Imagine poor Jack Brooks, a Democratic Texas Congressman, who was just getting the hang of it when he was defeated in 1995 after holding down the job for exactly 42 years. He was the one dude in the 40-years-and-over club who actually lost an election.
Mitch McConnell and Nancy Pelosi, by the way, have been in the Senate and House, respectively, for 36 and 33 years. McConnell has already made the record books as the longest-serving leader of U.S. Senate Republicans in history. As a Senator benefitting from only having to run for office every six years, he had been re-elected five times with probable No. 6 coming this November. Pelosi can boast, as Speaker of the House on the last two occasions when Democrats were the majority, of being the highest ranked woman EVER in political office and the next in line after the President and Vice President. She has had to run for re-election every two years. That’s sixteen campaigns. If she only devotes three months of each term campaigning instead of working, we’re talking four full years devoted to keeping, instead of doing, her job. Such is the case with all House members.
None of these legislators would want to be president anyway, because they would actually have to depart the gravy train and get a job where you’d have to show up, maybe punch a clock and try to stay awake after the lunch break.
Joe Biden does have one thing in common with McConnell. He was in the U.S. Senate for 36 years. He’d probably still be there if he hadn’t stepped down to be vice president, who are not subject to term limits. They can be vice president for decades, but they actually need a president with them and, unless they switch parties, the longest any vice president in history could have been in office was 20 years— the length of the continuous terms of one party. That would be Franklin D. Roosevelt (12 years) and Harry Truman (eight years). It was FDR, elected to four terms, who brought about the passage of the 22nd Amendment that limited presidents to two terms.
It’s the Job That Keeps on Giving
So what are the best reasons for imposing term limits on members of Congress?
I give you Nick Tomboulides, Executive Director U.S. Term Limits, “a non-profit, non-partisan grassroots organization dedicated to enacting term limits for elected officials at every level of government in the United States.” He actually got to testify before the Senate Judicial Subcommittee recently— the first time in almost a quarter of a century they’ve allowed an outsider to utter those two horrible words in the hallowed halls of Congress. Seniority gets legislators on important committees, and that means he was trying to sell to the most unlikely buyers.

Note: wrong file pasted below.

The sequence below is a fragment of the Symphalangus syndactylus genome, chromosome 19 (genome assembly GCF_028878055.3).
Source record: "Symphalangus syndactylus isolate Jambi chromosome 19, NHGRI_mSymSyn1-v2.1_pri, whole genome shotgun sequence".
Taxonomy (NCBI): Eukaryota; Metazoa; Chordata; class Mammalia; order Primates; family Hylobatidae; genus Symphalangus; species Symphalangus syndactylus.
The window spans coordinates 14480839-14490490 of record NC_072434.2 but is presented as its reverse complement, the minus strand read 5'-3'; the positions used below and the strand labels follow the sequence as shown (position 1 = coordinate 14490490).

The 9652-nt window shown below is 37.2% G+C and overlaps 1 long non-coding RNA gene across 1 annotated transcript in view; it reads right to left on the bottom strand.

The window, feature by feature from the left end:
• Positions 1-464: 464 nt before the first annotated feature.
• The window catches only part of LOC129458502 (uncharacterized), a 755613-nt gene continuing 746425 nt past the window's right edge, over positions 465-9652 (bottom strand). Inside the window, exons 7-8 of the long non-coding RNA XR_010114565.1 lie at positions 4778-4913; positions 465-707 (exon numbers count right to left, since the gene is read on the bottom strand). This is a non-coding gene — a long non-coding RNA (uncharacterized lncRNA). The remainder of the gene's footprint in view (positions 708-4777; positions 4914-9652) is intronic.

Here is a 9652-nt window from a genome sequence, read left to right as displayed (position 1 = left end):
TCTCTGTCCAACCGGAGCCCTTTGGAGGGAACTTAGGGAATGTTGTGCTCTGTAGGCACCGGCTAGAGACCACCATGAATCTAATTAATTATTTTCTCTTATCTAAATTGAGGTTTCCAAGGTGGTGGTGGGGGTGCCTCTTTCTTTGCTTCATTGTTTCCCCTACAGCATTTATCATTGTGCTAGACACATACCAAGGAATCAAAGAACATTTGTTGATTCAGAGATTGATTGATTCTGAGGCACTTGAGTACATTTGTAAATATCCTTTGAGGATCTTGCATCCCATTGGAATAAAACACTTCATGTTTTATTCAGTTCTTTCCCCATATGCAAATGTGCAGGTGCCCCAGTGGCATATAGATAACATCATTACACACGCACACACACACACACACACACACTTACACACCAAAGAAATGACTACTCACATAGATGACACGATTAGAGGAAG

And yet his words are worth repeating here:
I want you to imagine for a moment that you are an employer, and you’ve got some problems with your employees. When you hired these employees, they promised they would do exactly what you asked of them. But once they got the job, they became a nightmare. They stopped listening to you and started using this job to line their own pockets. They took the company credit card and racked up more debt than you could pay back. They became so obsessed with KEEPING their jobs that they FORGOT to DO their jobs. And after all that failure, all that disappointment, all that incompetence…. Your employees came to you and said: “We deserve a raise.” If you are a reasonable person, that should make your blood boil. And yet, that is exactly what it feels like to be an American taxpayer.
When the issue of term limits is debated in the House or Senate, which is seldom, it flops like a fat man off a diving board. Why? Opponents of term limits, usually long-time legislators themselves, argue that nothing sharpens job skills better than experience. That may be true in some jobs, though lethargic seniority in workplaces often breeds contempt and resentment. The actual experience for too many of them is failing to get anything done while convincing their constituents otherwise, at the same time fine-tuning the strategy of blaming everybody else.